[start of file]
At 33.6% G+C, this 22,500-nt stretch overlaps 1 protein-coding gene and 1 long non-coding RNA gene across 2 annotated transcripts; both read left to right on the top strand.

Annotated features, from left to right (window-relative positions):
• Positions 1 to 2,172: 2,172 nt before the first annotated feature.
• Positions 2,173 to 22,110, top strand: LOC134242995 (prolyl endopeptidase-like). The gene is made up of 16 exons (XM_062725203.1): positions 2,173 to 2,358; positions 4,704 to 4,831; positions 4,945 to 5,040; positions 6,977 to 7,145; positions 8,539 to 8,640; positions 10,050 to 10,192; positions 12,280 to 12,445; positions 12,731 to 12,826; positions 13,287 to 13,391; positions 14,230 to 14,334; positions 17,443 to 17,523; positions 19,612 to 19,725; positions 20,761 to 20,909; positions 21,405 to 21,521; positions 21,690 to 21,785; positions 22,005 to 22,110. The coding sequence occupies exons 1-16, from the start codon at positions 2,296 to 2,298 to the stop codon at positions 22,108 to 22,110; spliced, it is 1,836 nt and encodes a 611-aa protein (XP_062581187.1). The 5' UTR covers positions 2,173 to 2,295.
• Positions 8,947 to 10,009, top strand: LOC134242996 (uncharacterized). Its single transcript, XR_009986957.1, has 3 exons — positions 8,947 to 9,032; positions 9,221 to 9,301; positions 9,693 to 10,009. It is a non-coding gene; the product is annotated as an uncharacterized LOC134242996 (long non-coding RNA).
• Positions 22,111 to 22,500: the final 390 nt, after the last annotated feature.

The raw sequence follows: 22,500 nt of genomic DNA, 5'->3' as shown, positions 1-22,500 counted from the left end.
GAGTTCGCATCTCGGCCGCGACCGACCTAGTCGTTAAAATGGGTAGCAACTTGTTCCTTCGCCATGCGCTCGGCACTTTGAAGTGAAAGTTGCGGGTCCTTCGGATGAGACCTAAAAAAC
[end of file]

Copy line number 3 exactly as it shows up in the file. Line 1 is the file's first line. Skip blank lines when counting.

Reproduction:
• Positions 1 to 2,172: 2,172 nt before the first annotated feature.